Hayek was more aware than most intellectuals of the extent and significance of our ignorance, and of the importance of extending the range of human cooperation beyond that which could be imagined by a single mind. The idea of a spontaneous order, that some phenomenon could be the product of human action, but not of human design, has been around since at least Adam Ferguson of the Scottish Enlightenment. It is striking that so many people persist in attributing both omniscience and deliberate design to society. We will discuss something else that people erroneously attribute to society next time when we review Ken Arrow’s 1950 paper, A Difficulty in the Concept of Social Welfare.

Suggestions for discussion: I have quoted extensively from this paper because it is very quotable. What are the best quotations that I have left out? Approximately how many bytes of local knowledge are there? Is it conceivable that a very powerful computer could solve the economic problem society faces? Are there other difficulties beyond the sheer quantity of information? What is it about undesigned phenomena that makes people uneasy? What is the greatest deliberately-designed triumph of the human mind and how does it compare in importance to the discovery of the price system? Is there any value at all to the math problems I make my Intermediate Micro students do? Does Hayek’s way of thinking about prices yield any insight into what happens when relative prices are distorted by taxes and subsidies? I look forward to your comments!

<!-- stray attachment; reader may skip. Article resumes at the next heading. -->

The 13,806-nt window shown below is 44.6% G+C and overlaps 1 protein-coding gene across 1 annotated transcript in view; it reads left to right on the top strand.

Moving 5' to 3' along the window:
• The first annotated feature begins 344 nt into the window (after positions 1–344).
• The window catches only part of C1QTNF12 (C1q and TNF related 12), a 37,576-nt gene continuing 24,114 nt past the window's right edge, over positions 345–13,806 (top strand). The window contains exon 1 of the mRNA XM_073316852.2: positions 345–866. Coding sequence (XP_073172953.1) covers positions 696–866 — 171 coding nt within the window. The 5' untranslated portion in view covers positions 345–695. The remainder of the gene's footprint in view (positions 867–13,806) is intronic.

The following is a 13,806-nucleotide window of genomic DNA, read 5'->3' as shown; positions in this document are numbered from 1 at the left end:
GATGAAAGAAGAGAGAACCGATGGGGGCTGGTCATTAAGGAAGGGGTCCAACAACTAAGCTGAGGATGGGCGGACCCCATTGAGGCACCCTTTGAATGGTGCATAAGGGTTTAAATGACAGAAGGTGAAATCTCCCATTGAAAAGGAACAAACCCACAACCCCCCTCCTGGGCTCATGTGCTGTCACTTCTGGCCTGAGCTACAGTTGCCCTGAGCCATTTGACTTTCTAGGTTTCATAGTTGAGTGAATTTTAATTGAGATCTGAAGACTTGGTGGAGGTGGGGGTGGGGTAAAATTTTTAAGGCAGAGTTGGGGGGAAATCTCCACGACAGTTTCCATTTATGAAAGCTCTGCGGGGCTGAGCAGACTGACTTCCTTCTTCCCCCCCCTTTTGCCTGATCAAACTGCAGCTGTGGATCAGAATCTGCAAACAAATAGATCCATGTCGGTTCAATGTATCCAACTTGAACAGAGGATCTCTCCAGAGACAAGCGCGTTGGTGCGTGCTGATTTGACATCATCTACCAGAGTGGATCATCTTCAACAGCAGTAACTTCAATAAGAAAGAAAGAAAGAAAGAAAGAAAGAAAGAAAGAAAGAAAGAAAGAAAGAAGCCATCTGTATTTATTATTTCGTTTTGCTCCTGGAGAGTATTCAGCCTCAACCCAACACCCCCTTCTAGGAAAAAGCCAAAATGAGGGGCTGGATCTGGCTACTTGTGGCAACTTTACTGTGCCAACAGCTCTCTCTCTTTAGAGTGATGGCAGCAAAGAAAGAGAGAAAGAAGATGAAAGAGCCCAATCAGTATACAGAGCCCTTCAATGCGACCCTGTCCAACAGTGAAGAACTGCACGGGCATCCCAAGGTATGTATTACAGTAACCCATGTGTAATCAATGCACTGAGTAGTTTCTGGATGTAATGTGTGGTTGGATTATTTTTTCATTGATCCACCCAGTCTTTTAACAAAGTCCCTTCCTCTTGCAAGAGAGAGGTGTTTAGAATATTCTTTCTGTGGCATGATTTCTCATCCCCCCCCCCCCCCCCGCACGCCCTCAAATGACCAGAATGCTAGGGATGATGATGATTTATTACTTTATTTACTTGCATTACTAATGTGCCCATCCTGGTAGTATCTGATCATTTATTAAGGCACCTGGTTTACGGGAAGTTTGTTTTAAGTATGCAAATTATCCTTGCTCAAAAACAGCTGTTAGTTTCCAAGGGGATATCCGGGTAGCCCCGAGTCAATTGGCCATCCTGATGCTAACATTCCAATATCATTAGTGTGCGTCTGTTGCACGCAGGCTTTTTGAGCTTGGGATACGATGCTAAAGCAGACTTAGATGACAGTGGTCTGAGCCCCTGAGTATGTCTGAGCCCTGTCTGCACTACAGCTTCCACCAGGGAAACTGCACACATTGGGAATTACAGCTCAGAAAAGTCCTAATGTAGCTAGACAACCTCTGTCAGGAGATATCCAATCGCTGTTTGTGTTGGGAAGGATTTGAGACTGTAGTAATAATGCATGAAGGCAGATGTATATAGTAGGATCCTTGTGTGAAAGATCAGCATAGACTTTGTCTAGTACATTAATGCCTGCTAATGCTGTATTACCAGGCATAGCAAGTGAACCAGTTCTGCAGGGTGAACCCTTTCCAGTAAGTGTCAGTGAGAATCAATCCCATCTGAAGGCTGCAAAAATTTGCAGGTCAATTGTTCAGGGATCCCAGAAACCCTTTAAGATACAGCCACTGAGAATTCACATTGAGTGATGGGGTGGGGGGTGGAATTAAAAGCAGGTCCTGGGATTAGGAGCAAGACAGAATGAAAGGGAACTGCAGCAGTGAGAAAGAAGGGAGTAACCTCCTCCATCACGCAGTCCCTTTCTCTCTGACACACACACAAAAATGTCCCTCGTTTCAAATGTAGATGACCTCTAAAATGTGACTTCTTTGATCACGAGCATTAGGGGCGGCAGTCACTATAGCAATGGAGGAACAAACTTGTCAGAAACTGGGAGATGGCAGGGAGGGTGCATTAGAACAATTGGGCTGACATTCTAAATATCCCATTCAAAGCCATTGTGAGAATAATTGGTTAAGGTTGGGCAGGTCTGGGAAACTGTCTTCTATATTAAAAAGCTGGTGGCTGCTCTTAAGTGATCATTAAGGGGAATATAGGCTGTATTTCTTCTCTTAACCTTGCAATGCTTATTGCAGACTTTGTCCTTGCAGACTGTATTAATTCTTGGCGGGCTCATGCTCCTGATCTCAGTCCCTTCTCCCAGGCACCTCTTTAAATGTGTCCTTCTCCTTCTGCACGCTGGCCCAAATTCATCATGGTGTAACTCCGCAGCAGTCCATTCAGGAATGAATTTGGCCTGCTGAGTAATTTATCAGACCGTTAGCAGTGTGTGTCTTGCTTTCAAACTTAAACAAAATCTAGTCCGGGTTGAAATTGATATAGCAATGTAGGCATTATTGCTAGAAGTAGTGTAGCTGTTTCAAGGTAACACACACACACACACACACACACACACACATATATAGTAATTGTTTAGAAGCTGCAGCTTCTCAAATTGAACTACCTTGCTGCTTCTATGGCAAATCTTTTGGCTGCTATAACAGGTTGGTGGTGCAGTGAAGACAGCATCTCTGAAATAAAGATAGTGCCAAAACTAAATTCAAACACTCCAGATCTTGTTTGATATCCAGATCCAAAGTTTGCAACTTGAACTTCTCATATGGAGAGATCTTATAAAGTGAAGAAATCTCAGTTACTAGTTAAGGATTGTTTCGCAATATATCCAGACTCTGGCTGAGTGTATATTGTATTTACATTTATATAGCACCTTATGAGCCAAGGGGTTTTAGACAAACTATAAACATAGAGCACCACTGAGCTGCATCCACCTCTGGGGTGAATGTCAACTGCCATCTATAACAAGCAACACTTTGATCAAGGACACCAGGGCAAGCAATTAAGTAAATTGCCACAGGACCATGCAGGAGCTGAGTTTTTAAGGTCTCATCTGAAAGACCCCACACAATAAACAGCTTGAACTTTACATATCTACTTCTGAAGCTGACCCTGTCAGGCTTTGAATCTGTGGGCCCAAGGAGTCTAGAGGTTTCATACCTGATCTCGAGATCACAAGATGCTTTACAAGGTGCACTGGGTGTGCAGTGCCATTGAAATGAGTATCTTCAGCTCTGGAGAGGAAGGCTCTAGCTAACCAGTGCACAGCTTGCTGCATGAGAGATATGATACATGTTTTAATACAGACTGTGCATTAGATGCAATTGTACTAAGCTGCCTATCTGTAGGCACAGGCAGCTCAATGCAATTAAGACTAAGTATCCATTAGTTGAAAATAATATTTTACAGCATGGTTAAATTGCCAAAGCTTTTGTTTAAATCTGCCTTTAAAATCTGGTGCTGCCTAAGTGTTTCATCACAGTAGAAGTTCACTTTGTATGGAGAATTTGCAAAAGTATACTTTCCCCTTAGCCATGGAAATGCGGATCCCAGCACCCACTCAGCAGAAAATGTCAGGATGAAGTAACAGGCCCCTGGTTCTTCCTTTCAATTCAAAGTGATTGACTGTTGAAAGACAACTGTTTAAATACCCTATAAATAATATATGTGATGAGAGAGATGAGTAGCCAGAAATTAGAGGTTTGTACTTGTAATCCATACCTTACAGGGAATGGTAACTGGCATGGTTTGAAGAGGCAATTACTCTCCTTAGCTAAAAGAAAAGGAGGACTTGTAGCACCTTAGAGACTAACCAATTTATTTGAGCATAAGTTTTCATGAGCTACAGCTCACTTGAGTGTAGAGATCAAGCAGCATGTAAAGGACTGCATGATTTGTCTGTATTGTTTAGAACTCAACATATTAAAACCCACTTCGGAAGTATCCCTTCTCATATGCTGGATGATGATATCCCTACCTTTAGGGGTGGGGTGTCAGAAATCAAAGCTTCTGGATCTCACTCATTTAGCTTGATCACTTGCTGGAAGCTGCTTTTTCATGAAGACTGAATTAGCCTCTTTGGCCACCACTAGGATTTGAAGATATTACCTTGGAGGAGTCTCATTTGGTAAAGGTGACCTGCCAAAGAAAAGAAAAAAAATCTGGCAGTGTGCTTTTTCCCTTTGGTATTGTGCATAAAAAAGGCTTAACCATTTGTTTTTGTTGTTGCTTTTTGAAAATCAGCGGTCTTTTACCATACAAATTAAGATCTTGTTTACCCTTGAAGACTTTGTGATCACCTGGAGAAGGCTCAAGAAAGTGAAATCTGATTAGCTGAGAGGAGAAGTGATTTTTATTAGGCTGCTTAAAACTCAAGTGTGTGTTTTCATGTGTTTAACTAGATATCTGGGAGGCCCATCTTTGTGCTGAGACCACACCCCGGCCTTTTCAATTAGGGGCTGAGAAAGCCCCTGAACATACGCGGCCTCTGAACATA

10 replies to “The Use of Knowledge in Society

  1. Adam

    In response to your first question:

    “There is hardly anything that happens anywhere in the world that might not have an effect on the decision he ought to make. But he need not know of these events as such, nor of all their effects. It does not matter for him why at the particular moment more screws of one size than of another are wanted, why paper bags are more readily available than canvas bags, or why skilled labor, or particular machine tools, have for the moment become more difficult to obtain. All that is significant for him is how much more or less difficult to procure they have become compared with other things with which he is also concerned, or how much more or less urgently wanted are the alternative things he produces or uses. It is always a question of the relative importance of the particular things with which he is concerned, and the causes which alter their relative importance are of no interest to him beyond the effect on those concrete things of his own environment.”